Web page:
About this blog

The journey from John o'Groats to Land's End took place in 14 sections, starting in 1996 (a week or so each year). The idea came to me in 1995 and I completed the British JoGLE Watershed in June 2009.

I was joined by a number of relations and friends from time to time. Most notable among my walking companions were my son Tim (7 sections) and nephews Peter and Jonny.

After walking the first section in 1996 I discovered that Dave Hewitt had already pioneered the Scottish Watershed (to Cape Wrath) in 1987, and had published his excellent account Walking the Watershed in 1994. We have been in touch since then, and he has been a great encouragement.

A simple definition of the watershed is that any rain falling to the left of the path finishes in the North Sea or English Channel, and anything to the right flows into the Atlantic Ocean, the Irish Sea or the Bristol Channel.

I believe that this was the first walk along the full length of the British JoGLE Watershed. I became aware just after I completed the journey that the late Mike Allen walked a slightly different version (from Land's End to Cape Wrath) between 1988 and 1994, so he will have covered the same ground apart from the most north-easterly 220km.

There have subsequently been several walks and publications about parts of the JoGLE watershed, including Peter Wright's 2010 Ribbon of Wildness account of his Scottish section walked in 2005, which has brought the subject of watershed walking in the UK to a wider audience.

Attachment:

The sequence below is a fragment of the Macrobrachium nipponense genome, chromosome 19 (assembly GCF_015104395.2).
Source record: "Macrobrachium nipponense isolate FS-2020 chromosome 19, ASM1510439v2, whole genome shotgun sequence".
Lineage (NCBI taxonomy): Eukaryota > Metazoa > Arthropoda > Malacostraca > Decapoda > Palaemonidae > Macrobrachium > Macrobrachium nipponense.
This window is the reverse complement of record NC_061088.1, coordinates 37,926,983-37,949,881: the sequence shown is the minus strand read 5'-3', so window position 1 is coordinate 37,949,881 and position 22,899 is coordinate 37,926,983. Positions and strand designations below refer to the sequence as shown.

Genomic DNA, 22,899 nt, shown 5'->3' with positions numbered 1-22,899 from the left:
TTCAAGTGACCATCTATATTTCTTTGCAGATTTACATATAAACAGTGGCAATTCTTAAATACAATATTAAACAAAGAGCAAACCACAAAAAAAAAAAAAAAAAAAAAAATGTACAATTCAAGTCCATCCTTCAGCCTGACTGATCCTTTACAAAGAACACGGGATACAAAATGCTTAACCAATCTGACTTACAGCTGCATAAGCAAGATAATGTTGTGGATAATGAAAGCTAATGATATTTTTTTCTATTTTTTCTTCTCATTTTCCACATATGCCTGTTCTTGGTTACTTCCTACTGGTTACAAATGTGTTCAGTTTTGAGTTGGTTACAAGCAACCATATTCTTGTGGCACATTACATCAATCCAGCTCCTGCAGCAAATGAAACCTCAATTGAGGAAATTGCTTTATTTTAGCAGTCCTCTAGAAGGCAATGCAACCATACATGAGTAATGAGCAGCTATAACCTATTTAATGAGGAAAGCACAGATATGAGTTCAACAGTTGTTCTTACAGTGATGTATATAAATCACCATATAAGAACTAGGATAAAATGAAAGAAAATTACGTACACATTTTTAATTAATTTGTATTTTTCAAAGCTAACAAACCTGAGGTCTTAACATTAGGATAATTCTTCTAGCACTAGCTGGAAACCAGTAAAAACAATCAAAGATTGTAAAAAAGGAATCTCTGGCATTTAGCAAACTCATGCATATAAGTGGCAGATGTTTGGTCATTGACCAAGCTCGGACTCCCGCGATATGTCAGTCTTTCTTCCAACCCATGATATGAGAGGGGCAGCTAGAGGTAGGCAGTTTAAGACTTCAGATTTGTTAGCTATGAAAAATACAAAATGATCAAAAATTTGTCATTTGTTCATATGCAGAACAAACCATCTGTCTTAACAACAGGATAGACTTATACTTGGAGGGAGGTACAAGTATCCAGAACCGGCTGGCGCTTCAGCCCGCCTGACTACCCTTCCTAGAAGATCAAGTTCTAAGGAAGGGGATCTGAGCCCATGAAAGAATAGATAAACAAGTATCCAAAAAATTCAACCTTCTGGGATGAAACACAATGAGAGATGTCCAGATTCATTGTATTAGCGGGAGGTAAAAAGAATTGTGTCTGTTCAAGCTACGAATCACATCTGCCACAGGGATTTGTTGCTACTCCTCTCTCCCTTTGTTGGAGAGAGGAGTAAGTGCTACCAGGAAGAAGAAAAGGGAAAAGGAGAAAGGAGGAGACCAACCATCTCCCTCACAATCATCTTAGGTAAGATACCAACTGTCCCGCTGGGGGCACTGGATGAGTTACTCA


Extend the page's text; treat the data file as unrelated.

I hope you enjoy this blog. I'm planning to publish a full account in 2013/4. A summary of the walk appeared in The Angry Corrie volume 76 in 2009.

Malcolm Wylie.

Monday, 1 July 2002

SECTION 6 - The Border to Settle

The Section covered the northern half of the Pennines.

It was walked by Tim and me in July 2002 (as blogged), but it had been planned for 2001. Unfortunately the disastrous foot-and-mouth outbreak in 2001 made that impossible, so I did the Cotswold section instead. That became Section 10 geographically.

Our family had suffered a tragedy a few months ago, when we lost our 28 year old daughter Emma in a car accident in the USA. I was constantly reminded of this by the fact that I'd just started needing reading glasses for the map and journal, and I'd bought them at JFK airport when we went out there just after receiving the news.

Tim and I met (later than scheduled) in Carlisle station, having journeyed from different places. We then took the bus to Newcastleton, and the driver kindly gave us a lift in his own car up to Dinlaby, from where we walked up through forest and then heather to the Border at Hobb's Flow.

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